Tales of trolls, elves, monsters and invisible men roaming Iceland’s majestic volcanic landscape have inspired the design of a proposed spa and wellness retreat located next to a geothermal lagoon.
Architecture practice Johannes Torpe Studio have drawn on the mysterious topography of caves, craters and moss-covered lava fields found in the Snæfellsness peninsula to devise a spa that will be immersed in mythology, storytelling and nature.
The region is home to a 700,000-year-old glacier-capped stratovolcano, which famously starred in Jules Verne’s 1864 science fiction classic Journey to the Centre of the Earth as the passageway into a subterranean world. It is also known from the Icelandic saga of Baroar Snæfellsas, a half-man–half-troll who left the chaotic world of men behind to live in solitude inside the glacier.
Now the volcano could provide the backdrop for The Red Mountain Resort, an 800sq m (8,600sq ft) spa retreat that will take guests on their own version of Baroar’s journey towards enlightenment.
Panoramic mountain and volcano views and vast grassy wetlands flowing with winding rivers will lead guests to the resort. Subtly camouflaged within the landscape, the red-hued hotel will “seem to magically appear just as they arrive.” A sense of surrealism familiar from Icelandic folk tales will be expressed through a series of subtle design features merging the earthly and the otherworldly.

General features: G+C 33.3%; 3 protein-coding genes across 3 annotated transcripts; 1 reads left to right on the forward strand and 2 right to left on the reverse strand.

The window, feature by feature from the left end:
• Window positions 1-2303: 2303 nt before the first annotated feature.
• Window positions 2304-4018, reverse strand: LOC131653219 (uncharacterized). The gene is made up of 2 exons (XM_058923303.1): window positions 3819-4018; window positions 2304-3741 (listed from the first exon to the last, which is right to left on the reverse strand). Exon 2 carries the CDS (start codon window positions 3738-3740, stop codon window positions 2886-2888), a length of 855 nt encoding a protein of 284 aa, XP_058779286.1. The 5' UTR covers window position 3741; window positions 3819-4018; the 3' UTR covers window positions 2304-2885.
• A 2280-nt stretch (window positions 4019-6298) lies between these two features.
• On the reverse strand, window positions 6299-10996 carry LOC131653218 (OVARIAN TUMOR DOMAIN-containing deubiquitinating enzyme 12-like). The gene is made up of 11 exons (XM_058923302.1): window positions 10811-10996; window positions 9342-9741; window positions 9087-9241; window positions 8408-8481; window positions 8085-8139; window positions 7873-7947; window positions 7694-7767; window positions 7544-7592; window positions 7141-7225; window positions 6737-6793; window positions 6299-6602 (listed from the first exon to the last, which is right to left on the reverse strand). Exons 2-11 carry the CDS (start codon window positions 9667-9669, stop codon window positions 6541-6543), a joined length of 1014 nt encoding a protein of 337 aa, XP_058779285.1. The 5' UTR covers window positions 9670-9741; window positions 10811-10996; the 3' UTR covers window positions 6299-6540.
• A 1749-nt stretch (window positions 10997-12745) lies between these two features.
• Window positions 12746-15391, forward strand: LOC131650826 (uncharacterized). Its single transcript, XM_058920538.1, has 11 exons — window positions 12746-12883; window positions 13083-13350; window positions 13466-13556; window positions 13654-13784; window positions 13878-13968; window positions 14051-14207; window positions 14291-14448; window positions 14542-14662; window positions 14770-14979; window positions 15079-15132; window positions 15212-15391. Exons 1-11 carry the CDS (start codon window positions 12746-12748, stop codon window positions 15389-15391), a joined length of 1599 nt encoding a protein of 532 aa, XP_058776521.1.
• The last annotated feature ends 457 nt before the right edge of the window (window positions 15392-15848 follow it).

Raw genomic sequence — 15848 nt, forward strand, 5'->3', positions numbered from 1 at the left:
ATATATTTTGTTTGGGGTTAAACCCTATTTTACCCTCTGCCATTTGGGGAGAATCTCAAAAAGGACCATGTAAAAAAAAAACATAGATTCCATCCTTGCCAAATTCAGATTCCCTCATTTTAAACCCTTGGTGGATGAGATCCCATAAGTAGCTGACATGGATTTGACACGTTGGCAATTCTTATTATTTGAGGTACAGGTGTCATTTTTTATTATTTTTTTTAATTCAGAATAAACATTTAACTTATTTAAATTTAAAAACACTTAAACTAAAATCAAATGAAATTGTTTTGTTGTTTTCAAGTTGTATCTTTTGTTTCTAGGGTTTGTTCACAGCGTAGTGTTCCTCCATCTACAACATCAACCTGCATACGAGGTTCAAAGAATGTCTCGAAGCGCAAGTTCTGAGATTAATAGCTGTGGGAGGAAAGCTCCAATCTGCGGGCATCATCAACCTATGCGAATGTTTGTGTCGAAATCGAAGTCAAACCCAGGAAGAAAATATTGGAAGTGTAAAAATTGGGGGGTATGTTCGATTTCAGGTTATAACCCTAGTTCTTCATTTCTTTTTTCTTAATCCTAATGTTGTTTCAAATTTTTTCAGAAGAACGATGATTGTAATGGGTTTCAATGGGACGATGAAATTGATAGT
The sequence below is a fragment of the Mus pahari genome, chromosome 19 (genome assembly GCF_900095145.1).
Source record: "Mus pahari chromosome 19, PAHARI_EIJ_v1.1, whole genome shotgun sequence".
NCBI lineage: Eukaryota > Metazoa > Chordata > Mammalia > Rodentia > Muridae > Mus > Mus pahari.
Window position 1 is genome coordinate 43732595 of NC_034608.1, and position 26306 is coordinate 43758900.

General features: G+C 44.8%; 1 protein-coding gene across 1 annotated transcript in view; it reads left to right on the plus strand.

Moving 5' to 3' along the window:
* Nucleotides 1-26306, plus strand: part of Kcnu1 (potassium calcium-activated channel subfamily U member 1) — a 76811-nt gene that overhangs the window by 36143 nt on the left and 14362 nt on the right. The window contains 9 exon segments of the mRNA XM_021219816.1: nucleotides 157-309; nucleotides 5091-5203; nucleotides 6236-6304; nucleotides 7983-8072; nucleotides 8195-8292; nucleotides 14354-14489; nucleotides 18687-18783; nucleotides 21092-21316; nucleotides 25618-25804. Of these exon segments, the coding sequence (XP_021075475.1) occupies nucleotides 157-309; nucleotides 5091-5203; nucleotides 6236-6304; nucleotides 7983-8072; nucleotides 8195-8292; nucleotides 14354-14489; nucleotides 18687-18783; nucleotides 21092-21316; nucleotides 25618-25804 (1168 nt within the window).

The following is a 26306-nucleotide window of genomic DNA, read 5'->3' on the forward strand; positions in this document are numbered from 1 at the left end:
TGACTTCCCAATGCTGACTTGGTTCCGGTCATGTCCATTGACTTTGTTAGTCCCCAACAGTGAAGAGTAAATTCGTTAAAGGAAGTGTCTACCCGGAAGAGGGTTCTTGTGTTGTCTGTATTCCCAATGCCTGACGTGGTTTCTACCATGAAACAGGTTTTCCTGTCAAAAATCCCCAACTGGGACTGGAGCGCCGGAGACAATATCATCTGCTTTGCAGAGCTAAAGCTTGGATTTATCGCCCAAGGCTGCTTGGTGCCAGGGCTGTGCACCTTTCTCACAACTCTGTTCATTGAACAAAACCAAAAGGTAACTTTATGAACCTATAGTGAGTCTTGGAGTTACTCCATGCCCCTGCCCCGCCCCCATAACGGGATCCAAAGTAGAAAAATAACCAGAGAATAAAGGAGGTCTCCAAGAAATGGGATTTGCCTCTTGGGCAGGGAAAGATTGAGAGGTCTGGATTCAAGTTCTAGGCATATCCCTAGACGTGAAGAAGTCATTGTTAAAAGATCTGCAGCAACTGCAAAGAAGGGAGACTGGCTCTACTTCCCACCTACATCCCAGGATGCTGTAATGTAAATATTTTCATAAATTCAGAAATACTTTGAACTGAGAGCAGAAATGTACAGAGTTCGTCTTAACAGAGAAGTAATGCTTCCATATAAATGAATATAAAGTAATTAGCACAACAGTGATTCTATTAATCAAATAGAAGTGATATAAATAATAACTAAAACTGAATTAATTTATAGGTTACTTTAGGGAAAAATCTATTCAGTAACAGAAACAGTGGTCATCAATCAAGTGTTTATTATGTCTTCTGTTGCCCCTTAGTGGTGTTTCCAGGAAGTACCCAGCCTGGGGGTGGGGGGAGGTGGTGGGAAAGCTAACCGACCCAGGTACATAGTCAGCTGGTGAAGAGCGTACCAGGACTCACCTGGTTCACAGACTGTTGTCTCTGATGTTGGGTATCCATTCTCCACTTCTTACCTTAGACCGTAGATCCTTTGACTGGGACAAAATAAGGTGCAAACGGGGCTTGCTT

Reflecting glass on the exterior of the main building will create a mirror effect, allowing it to disappear into the landscape, while portals and tunnels will be placed throughout the complex to enhance the feeling that guests are following in Baroar’s footsteps.
At the heart of the 150-bedroom resort will be an extensive spa, in which guests will voyage through a series of ‘emotional stages’, each of which will be articulated through different expressions of Icelandic nature, including wind tunnels, fire baths, rain curtains, ice pools and pitch black slides. “We want to create the illusion that guests are entering another world when they arrive at the resort,” says studio founder Johannes Torpe. “We have envisioned the Red Mountain Resort as a place that goes beyond traditional wellness and pampering, and dares to invite its guests to confront whatever is troubling them.”
A man-made 1,000sq m (10,700sq ft) geothermal lagoon is designed to look like a natural extension of the landscape and will feature shallow passages, rapids and still pools, with the water flowing into the reception of the hotel – blurring the line between outside and inside.
While still at the concept stage, Icelandic company Festir Ehf is currently doing geological checks and testing the nearby geothermal water.